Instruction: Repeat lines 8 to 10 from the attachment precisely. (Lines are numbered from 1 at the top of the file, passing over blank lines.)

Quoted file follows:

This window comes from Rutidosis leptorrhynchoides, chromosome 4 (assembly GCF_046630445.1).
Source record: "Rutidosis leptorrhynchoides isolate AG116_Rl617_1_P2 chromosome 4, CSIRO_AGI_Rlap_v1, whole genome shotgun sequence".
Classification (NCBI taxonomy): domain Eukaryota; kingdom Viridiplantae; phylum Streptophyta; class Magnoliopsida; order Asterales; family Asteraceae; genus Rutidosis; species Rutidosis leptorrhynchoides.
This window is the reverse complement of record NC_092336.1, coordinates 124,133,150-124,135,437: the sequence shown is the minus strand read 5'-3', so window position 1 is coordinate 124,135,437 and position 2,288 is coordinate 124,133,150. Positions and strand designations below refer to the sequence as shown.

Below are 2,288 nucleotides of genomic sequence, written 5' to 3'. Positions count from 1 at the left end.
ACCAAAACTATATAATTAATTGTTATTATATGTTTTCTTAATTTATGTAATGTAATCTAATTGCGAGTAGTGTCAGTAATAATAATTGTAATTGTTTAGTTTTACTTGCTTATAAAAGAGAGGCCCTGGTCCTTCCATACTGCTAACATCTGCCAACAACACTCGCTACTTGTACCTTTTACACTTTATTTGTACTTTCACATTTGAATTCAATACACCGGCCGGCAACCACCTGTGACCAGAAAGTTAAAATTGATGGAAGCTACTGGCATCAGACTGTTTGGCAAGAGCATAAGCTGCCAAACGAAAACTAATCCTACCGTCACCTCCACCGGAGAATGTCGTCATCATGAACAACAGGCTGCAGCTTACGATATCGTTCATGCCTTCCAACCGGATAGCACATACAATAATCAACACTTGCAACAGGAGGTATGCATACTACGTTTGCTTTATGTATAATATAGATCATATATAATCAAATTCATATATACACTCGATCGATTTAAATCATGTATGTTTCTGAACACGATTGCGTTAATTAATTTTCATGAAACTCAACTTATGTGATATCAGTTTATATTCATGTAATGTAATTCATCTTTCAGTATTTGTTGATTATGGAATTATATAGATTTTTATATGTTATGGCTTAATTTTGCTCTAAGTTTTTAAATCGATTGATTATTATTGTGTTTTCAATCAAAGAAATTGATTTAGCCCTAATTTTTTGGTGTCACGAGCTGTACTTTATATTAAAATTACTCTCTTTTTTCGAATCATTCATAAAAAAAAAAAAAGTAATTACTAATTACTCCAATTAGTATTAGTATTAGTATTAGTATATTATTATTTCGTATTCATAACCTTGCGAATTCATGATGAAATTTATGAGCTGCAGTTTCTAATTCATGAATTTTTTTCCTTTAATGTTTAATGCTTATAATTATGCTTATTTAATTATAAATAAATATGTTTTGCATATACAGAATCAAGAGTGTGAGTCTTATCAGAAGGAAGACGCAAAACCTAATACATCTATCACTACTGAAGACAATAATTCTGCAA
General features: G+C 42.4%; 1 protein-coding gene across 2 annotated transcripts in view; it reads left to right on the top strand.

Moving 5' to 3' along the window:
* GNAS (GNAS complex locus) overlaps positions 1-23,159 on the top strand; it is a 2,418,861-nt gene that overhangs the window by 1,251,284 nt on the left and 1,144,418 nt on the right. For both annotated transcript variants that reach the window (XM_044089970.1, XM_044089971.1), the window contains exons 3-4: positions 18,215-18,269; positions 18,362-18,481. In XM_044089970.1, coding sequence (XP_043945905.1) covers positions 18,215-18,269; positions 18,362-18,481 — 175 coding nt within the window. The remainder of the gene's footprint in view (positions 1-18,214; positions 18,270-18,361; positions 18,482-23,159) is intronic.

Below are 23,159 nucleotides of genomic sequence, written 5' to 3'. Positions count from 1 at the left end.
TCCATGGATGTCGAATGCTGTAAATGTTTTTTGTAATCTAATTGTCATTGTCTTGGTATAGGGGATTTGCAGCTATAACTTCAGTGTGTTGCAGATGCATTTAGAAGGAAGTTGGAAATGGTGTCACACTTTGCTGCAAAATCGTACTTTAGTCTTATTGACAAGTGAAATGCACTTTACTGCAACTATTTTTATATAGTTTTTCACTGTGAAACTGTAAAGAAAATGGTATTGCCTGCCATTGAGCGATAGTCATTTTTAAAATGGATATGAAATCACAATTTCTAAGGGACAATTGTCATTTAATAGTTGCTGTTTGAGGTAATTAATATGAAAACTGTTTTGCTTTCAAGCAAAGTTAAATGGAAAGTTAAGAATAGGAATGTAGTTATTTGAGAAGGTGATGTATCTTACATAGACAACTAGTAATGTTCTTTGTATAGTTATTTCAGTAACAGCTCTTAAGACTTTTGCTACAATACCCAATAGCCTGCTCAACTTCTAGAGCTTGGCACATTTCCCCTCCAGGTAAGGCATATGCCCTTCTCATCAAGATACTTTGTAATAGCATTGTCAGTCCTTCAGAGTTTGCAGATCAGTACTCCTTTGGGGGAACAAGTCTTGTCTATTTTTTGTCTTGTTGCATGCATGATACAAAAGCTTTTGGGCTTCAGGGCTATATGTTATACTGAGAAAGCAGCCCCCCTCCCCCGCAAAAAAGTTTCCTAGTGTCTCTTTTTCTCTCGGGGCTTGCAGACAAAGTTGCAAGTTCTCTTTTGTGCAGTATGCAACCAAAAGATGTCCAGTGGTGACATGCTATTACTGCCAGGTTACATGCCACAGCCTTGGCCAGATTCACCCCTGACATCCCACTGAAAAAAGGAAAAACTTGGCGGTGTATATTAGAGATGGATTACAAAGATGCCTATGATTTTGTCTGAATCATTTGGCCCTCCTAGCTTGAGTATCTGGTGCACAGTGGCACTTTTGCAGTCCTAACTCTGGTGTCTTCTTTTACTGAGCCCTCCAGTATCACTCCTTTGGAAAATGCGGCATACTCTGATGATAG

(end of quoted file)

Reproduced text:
Moving 5' to 3' along the window:
* GNAS (GNAS complex locus) overlaps positions 1-23,159 on the top strand; it is a 2,418,861-nt gene that overhangs the window by 1,251,284 nt on the left and 1,144,418 nt on the right. For both annotated transcript variants that reach the window (XM_044089970.1, XM_044089971.1), the window contains exons 3-4: positions 18,215-18,269; positions 18,362-18,481. In XM_044089970.1, coding sequence (XP_043945905.1) covers positions 18,215-18,269; positions 18,362-18,481 — 175 coding nt within the window. The remainder of the gene's footprint in view (positions 1-18,214; positions 18,270-18,361; positions 18,482-23,159) is intronic.

Below are 23,159 nucleotides of genomic sequence, written 5' to 3'. Positions count from 1 at the left end.